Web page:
Selling: A Game of Snakes and Ladders


By Cam McLellan

Selling an investment property is like a game of snakes and ladders. You climb and climb towards financial freedom, but when you sell it’s like landing on a snake. You slide down the snake and have to start all over again.

The best advice is always to hold, hold, hold and hold.

Because the truth is you don’t need to sell property to access the profits you’ve made. When you sell up you destroy your profit margin because you have to pay capital gains tax (CGT) and sales agent’s fees. If you keep flipping properties, you limit your success to a rising market. That’s like taking a punt, and smart investing is about eliminating risks, not taking them on.

If you decide to sell an investment property consider the advantages and disadvantages before putting up that For Sale sign.


  • Legal fees
  • Agent’s sales commissions
  • Marketing costs
  • Capital Gains Tax (CGT)
  • Opportunity cost


CGT is one of the biggest costs associated with selling and investment property. You will be handing between 25 and 50% of the increased value of your property over to the government. CGT is charged at 50% except if the property has been held for longer than one year in which case you will pay 25% of the increased value. I don’t think the government deserves this money. It should stay in your pocket. After all, you’re the one who took the initiative to invest!


When you sell a property you lose the opportunity to profit from any future market price increases. You need to take this into account when you’re considering whether or not you should sell. Ask yourself how much money you will lose if the property doubles in value over the next ten years.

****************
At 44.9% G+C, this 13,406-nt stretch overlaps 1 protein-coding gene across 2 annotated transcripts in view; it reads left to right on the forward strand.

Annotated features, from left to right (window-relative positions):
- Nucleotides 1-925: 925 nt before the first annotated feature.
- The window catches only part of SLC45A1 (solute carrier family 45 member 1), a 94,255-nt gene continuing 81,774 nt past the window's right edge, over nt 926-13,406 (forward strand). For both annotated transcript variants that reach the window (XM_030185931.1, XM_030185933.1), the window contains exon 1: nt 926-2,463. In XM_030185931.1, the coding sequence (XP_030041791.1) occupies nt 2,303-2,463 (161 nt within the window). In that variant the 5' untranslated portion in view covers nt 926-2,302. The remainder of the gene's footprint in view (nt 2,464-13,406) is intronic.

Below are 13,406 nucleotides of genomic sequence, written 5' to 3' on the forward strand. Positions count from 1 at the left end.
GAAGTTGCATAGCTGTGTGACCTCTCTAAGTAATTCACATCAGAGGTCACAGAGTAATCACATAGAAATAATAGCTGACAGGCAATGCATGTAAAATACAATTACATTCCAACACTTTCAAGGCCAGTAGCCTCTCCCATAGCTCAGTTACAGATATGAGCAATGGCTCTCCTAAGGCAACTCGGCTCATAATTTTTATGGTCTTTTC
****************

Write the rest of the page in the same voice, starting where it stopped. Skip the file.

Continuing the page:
It’s always better to buy well and hold for the long term. If you need to access the capital gains you should be able to restructure your finance so you can access the useable equity. This means you avoid incurring CGT and other costs. Most people who sell one investment property end up buying another one anyway. Then they have to pay purchase costs once again, losing money twice over.


  • Accessing capital gains
  • Reducing debt
  • Cut out deadwood


An equity gain is only a gain on paper until it’s accessed through selling or refinancing. I prefer to refinance rather than sell.


The only time I would seriously consider selling an investment is when I want to reduce debt to improve cash flow. This may form part of an exit strategy. I don’t advise this if you are still trying to build your portfolio.


You may need to consider selling if you’re holding an under-performing property. Some people make the mistake of holding onto poor investment properties or keeping their home as an investment when they buy a new one. The problem with this is that most homes don’t meet the basic criteria of a good investment that will perform at the required level, especially if CGT exemptions can be used. Talk to your accountant about CGT exemptions because they can be used years after you move out of your primary residence.

You may buy and sell several family home in your lifetime or you might decide to sell an investment property as part of your exit strategy.


  • Smart investors hold for growth.


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